David Karp, the 26-year-old founder of Tumblr, has now become one of the world’s richest technology entrepreneurs.
Prior to the sale his estimated net worth was $200million, with some analysts now suggesting that Karp’s 25 per cent share of Tumblr will have earned him up to $275million.
The combination of Karp’s wealth and youth places him firmly into the 21st century’s most exclusive clubs – the young millionaires who made their money online - yet Karp’s public profile is surprisingly discreet, especially when compared to the archetypal cyber-tycoon, Mark Zuckerberg. Although perhaps Karp is just lucky that Aaron Sorkin hasn’t taken an interest in his life.
Although Zuckerberg and Karp seem to have much in common, the companies that made their names speak to different instincts of internet-user. Both men talk about their websites in evangelical terms (Karp describes Tumblr as “a platform for creativity” and Zuckerberg preaches Facebook’s “mission’ - “to make the world more open and connected”); but while Zuckerberg is often portrayed as coldly pragmatic, expanding Facebook’s influence at the cost of users’ privacy, Karp ethos seems gentler and more patient.
Tumblr actively avoids Facebook-style tactics for growth, omitting the usual numerical markers of "popularity" used in social media. In a profile for the New York Times Karp even described follower-counters as “really gross”, going on to say that such mechanics that encourage public "reciprocal friending" can “really poison a whole community”.
Karp’s character also inspired Tumblr’s simplistic design – perhaps the main reason for its initial popularity among bloggers. The layout is clean and simple, with seven rondel-type buttons illustrating the types of posts that can be made, and Karp claims that the features that Tumblr eliminates are as important as the ones it keeps. On its release in 2007, TechCrunch praised the platform's “unparalleled simplicity” stating that “there is absolutely no learning curve, just sign-up and start posting”.
Again, there seems to be evidence of this unity of the personal and the professional - a characteristic that invites comparison with that departed saint of tech-tycoons, Steve Jobs, a man for whom design was living. A profile of Karp by Forbes in January 2013 was keen to play this link, stressing the millionaire’s (relatively) simple existence. The article describes Karp as only owning a single suit, with the loft in Brooklyn he calls home containing “virtually nothing”. Still, this is “virtually nothing” in a $1.6million, 1,700-square-foot property. Some might say that that’s a whole lot of nothing.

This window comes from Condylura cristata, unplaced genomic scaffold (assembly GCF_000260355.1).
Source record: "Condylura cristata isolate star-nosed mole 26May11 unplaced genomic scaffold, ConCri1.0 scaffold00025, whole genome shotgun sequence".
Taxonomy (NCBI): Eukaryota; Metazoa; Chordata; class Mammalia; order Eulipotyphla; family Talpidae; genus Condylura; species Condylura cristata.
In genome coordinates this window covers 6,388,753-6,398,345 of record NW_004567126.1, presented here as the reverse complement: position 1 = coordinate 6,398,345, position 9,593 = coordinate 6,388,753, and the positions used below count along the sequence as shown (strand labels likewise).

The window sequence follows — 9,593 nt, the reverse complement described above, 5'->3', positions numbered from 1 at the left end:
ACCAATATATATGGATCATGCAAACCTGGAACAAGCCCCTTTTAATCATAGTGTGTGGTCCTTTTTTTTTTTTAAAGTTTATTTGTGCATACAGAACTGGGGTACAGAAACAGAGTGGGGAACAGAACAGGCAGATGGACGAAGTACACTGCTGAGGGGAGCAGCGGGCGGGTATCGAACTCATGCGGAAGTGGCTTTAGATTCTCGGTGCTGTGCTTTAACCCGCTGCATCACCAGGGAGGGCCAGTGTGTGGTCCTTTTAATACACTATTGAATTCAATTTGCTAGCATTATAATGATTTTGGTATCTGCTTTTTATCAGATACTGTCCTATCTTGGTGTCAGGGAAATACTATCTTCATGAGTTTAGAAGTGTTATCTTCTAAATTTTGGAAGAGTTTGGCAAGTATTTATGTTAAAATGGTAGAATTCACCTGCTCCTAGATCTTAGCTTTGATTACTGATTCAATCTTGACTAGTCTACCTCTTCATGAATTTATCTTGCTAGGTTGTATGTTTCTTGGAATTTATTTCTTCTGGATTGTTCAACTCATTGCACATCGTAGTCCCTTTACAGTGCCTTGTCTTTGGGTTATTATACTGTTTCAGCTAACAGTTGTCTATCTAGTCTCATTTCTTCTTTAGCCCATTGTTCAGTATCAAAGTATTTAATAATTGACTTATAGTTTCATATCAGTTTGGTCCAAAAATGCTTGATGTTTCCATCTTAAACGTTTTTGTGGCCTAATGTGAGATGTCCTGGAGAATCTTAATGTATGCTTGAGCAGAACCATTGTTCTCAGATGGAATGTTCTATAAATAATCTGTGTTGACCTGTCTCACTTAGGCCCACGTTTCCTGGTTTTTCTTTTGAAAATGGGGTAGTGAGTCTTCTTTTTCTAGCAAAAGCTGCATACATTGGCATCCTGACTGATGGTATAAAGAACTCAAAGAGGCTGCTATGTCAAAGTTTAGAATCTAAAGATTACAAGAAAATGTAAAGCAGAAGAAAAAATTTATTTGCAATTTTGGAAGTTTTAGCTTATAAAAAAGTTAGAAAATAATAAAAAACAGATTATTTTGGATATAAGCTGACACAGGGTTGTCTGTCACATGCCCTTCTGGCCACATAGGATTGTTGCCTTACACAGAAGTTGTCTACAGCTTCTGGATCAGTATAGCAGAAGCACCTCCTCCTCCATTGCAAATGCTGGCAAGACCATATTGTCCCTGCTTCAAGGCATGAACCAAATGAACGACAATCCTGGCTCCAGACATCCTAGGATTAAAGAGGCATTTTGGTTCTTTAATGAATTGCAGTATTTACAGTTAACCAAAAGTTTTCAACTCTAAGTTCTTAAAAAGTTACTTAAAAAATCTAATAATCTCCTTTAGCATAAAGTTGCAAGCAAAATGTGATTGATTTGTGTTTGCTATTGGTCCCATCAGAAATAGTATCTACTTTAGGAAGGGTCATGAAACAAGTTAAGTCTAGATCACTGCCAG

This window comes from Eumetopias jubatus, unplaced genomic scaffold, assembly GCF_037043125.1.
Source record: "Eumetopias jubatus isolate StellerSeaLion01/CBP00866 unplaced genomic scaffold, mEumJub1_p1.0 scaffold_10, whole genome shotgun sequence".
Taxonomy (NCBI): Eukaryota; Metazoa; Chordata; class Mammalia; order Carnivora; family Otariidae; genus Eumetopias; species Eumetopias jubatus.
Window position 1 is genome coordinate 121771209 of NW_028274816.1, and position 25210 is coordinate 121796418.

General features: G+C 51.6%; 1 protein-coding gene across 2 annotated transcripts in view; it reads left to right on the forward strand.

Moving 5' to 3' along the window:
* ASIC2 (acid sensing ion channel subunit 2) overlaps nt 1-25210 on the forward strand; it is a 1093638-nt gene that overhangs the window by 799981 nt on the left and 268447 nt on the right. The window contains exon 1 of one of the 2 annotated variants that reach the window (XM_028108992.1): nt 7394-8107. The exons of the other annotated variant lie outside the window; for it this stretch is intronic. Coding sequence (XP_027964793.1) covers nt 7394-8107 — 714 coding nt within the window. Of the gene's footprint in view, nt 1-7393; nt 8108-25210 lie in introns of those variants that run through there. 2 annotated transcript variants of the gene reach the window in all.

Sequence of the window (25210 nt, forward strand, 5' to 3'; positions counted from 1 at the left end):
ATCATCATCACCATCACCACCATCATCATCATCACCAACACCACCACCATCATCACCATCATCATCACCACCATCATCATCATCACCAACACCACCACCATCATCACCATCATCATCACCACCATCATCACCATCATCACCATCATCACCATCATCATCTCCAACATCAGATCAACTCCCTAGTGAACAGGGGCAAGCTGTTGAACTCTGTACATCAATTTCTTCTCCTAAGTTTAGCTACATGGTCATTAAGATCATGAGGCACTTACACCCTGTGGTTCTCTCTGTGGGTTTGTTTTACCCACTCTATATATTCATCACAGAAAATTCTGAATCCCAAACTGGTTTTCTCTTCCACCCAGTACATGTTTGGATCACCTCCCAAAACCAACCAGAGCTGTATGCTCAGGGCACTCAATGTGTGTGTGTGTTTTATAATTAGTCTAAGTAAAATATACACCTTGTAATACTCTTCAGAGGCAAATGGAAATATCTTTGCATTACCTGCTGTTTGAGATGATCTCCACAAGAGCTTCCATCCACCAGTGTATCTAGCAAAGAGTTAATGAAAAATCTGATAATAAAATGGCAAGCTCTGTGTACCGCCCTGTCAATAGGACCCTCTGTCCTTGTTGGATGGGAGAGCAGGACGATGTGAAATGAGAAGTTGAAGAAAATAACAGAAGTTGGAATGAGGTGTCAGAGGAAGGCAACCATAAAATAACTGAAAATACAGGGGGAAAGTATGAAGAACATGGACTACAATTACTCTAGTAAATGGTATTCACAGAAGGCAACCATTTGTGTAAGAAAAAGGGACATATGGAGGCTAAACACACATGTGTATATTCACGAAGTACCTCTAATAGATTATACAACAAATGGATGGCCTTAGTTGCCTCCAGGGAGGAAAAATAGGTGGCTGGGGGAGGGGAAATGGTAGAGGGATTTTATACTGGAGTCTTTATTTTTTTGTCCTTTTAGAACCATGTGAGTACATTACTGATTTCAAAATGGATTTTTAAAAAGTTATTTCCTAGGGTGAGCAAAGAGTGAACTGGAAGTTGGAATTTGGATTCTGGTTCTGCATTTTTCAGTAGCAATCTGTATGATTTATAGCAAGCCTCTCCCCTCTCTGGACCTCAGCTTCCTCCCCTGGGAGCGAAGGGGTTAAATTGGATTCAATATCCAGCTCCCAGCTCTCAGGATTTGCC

But still, Karp’s residency in New York and his love for the city is another way in which he stands out from the cookie-cutter world of Silicon Valley. At the TechCrunch Disrupt conference this month he praised New York as a base for start-ups because at least in there, “not everyone you run into is wearing a f*cking Dropbox or Airbnb Shirt”. Karp later followed up on this with a post on his Tumblr showing a mock-up of said-shirt.
Karp’s blog is the perfect example of how his personal style and tastes have guided his work. His Tumblr is almost a template for the platform: it sports a minimalist design that foregrounds content, and his posts blend the personal and the public – there are funny screenshots, snaps of his bulldog, but also updates on on-going projects and .gifs of Tumblr being mentioned on TV. As Karp’s first employee, Marco Arment, told the New York Times – “David is Tumblr.”
Karp’s education in the digital world began at the age of 11, by teaching himself how to code from ‘HTML for Dummies’ and he was soon building websites for local businesses. With his parent’s blessing he then dropped out of public education aged 15 and was home-schooled so he could follow his entrepreneurial ambitions. His first significant job was as head of Product at UrbanBaby, a forum dedicated to motherhood in the city. When the site was bought by CNET in 2006 Karp used his earnings to found Tumblr, attracting 75,000 users in only two weeks.
The journey since then has followed the route of most famous start-ups: rising user-numbers and a global spread, followed by a need to re-group, consolidate, and monetise on the popularity. Tumblr’s recent acquisition by Yahoo! is the next step in this journey, but many bloggers fear it marks the end of platform and it streamlined, user-centric design.
Both parties have done their best to allay these fears, with Yahoo CEO Marissa Mayer assuring the public that her company will “operate Tumblr independently”, and with Karp releasing his own statement with the promise that the deal won’t “compromise the community”. And, with a flourish that promise that Karp will stay true to his roots, he ended his public statement, announcing a billion dollar corporate take-off with a characteristically informal sign-off: “F*ck yeah, David.”